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Re: Time for quintuples?

From: Bob Ferris <zazi@elbklang.net>
Date: Fri, 24 Sep 2010 15:34:30 +0200
Message-ID: <4C9CA8E6.9070304@elbklang.net>
To: semantic-web@w3.org
Hi everybody,

Am 24.09.2010 14:11, schrieb Nathan:
> Toby Inkster wrote:
>> On Fri, 24 Sep 2010 01:12:45 +0200
>> Bob Ferris <zazi@elbklang.net> wrote:
>>
>>> However, if I have for example three "shortcut relations" (e.g. a
>>> skill, an expertise and and interest) in a graph, which have all the
>>> same topic, I can't match them to the related cognitive
>>> characteristic statement (as you can also see in the original
>>> example[1]).
>>
>> What's wrong with this?
>>
>> ex:APerson
>> cco:skill <http://dbpedia.org/resource/Football_(soccer)> .
>>
>> ex:CC1
>> a cco:CognitiveCharacteristic ;
>> cco:agent ex:APerson ; #added this
>> cco:characteristic cco:skill ; #added this
>> cco:topic <http://dbpedia.org/resource/Football_(soccer)>;
>> wo:weight [
>> a wo:Weight ;
>> wo:weight_value 6.0 ;
>> wo:scale ex:AScale
>> ];
>> cco:activity
>> <http://sw.opencyc.org/concept/Mx4rwJRiEpwpEbGdrcN5Y29ycA> .
>>
>> The following N3 rule would allow you to infer the shortcut property
>> from the longer form:
>>
>> {
>> ?cc
>> cco:agent ?s ;
>> cco:characteristic ?p ;
>> cco:topic ?o .
>> }
>> => { ?s ?p ?o . } .
>
> nice, +1 for Toby's approach from me, and likewise using n3 for all
> you're named graph needs.

Yes, I proposed this idea before also on the FOAF dev mailing list (see 
[1]):

"- introduce a further property with a domain of
cco:CognitiveCharacteristic, which directs to the applied cognitive
characteristic, e.g. ex:CC1 cco:applied_cognitive_characteristic cco:skill
	-> then we might somehow fall back to the "standard" 		
	reification approach (subject relation -> cco:agent/cco:habit; 	
	predicate relation -> cco:applied_cognitive_characteristic;
	object relation -> cco:topic)"

However, it might have the mentioned drawbacks ;)

With the quad based approach, one would "bind" the reification statement 
directly to its "shortcut relation".
Furthermore, what would happen, if you like to describe a cognitive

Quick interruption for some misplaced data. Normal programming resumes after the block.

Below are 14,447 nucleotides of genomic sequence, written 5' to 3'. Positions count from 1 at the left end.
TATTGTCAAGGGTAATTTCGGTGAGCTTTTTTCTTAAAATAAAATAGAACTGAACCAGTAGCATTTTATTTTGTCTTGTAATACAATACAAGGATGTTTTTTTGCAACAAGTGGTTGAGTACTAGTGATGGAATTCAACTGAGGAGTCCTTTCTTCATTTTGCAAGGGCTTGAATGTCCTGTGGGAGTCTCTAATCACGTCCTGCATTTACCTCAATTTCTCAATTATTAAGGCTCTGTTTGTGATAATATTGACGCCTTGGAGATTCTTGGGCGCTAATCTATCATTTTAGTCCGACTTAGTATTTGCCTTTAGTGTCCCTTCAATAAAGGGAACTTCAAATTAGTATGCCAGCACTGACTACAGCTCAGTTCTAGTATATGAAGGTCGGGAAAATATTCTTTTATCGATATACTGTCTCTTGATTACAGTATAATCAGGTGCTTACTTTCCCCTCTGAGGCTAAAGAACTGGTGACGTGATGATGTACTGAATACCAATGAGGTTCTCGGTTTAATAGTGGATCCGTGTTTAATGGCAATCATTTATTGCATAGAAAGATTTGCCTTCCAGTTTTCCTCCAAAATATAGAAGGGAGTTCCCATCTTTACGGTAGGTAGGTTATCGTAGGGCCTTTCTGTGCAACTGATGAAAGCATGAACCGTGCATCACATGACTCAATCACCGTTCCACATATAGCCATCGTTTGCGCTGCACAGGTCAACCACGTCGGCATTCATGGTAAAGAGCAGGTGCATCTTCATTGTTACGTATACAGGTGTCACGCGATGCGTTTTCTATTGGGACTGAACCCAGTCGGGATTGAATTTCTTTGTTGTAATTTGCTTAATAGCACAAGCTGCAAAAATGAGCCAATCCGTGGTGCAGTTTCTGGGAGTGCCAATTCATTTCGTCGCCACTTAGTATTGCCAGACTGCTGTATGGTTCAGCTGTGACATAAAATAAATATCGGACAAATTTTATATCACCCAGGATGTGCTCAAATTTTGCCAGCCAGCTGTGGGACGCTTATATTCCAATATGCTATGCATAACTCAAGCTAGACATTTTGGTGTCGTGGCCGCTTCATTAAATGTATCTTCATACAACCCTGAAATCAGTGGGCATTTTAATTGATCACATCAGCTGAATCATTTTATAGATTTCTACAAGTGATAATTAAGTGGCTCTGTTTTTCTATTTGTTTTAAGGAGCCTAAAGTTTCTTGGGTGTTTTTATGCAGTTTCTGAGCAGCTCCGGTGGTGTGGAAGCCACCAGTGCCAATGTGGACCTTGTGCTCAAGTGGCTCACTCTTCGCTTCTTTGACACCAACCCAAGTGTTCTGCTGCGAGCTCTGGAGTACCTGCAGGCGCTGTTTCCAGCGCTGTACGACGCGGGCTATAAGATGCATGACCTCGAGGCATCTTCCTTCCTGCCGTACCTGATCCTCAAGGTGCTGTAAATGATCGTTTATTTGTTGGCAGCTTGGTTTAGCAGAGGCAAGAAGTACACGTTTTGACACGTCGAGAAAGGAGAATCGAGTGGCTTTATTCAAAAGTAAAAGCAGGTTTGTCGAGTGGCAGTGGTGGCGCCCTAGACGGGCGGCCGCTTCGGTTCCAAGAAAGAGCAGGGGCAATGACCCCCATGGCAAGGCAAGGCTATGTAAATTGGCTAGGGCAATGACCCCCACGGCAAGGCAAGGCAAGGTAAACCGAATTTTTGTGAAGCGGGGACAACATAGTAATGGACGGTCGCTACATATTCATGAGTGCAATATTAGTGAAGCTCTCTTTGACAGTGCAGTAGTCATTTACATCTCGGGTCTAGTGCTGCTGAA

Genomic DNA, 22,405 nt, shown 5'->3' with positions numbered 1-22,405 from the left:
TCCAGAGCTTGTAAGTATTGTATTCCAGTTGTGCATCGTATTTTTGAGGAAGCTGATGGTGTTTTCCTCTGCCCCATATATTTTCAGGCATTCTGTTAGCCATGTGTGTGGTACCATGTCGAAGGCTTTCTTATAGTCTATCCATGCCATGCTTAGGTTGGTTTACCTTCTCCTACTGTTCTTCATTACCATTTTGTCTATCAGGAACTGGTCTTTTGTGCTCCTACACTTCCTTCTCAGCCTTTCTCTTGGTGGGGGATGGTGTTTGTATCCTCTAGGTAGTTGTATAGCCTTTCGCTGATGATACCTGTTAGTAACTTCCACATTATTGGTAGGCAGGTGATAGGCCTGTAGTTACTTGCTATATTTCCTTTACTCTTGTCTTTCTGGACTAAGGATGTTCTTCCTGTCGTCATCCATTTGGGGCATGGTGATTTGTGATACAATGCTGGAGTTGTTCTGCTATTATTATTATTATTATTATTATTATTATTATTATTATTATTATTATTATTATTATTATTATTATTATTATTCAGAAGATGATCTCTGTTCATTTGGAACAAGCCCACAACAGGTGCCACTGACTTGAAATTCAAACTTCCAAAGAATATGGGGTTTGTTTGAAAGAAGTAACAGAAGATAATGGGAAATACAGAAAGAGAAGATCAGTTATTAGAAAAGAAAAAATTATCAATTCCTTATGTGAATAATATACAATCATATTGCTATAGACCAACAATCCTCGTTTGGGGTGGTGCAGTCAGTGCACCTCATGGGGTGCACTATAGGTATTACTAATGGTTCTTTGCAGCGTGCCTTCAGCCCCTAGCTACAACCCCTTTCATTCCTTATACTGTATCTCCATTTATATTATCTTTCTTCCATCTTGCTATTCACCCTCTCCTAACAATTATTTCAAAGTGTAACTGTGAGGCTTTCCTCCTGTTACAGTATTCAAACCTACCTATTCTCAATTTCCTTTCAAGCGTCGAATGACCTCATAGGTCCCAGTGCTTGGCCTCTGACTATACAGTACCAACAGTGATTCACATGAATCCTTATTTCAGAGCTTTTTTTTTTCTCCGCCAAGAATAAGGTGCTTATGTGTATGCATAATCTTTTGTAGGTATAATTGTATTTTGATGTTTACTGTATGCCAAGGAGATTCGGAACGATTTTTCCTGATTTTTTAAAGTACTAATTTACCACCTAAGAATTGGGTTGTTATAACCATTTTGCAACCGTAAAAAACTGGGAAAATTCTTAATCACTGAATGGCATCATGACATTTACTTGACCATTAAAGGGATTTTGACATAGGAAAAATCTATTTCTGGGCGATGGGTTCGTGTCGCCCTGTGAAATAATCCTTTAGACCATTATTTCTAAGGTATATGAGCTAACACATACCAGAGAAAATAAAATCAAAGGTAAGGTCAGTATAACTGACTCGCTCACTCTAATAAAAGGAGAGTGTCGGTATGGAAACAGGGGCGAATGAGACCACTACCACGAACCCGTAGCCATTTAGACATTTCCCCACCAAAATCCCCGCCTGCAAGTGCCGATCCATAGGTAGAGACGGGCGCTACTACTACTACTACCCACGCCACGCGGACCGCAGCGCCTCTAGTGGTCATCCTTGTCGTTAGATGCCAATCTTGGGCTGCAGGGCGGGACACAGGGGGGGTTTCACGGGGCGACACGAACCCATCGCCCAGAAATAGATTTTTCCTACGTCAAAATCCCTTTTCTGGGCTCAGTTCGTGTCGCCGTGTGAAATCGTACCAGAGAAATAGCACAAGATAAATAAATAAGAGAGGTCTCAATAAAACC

pattern of the same category, e.g. a skill, and with the same topic, 
e.g. soccer, which should be related with two activities, e.g. goal 
scoring and goal keeping* (which should have different weightings etc.). 
Then you will need two cognitive characteristics descriptions, which are 
"bound" to their related "shortcut relations", or?

I'm getting more and more the opinion that we need a separation between:
- 'internal context', which should represent "semantically related 
information" to the triple (here identified as reification statement)
- 'external context', which represent "semantically unrelated 
information" to the triple (here identified by the Named Graph 
entailment and the description of the Named Graph)
as it was a result of Tolle's research (see "Understanding Data by their 
Context Using RDF"[2] for example, or [3], because the design of 
Triplesets was also inspired by this "separation").

Furthermore, the same idea was probably similar applied by the approach 
of the metaK framework (see "Querying for Provenance, Trust, Uncertainty 
and other Meta Knowledge in RDF"[4]), where they called the 'external 
context' 'meta knowledge' and introduce a separation between knowledge 
and meta knowledge (with separate interpretation of meta knowledge 
properties etc.). I really like the proposal, which is described in [4], 
because they are delivering a good explanation of their intended 
semantics and how they would integrated their approach in the existing 
Semantic Web framework.
Although, this proposal might have some drawbacks in scaling to a Linked 
Data scenario, because one have to define the intended meta knowledge 
properties (that mark them somehow) and their corresponding 
interpretation functions for query processing (this is currently done 
via their Java framework). Maybe a Semantic Graph based description 
might be good, so that other information consumer can also use this 
knowledge for query processing.
However, what would happen, if one have to mix different meta knowledge 
property definitions via a semantic federation framework, e.g. in one 
source a property is assigned as meta knowledge property and in another 
one not, or the interpretation functions of a meta knowledge property 
are different.
Furthermore, can't there also be a fall-back into a ranked result 
recommendation, if the filtering and/or ranking conditions of a query 
wouldn't be fully fulfilled and the exact search result would hence be 
empty? For instance, they drew an example that a more recent source 
would outperform an older, but what will happen if the newer one has a 
lower certainty?

Cheers,


Bob


*it might not be the best example, but hopefully good enough for 
explanation ;)


[1] 
http://lists.foaf-project.org/pipermail/foaf-dev/2010-September/010422.html
[2] 
http://www.dbis.informatik.uni-frankfurt.de/~tolle/Publications/2004/AISTA04.pdf
[3] http://www.ontotext.com/ordi/ORDI_SG/ORDI_SG_Specification.pdf
[4] 
http://www.uni-koblenz.de/~staab/Research/Publications/2009/jws-meta-knowledge.pdf
Received on Friday, 24 September 2010 13:35:09 GMT

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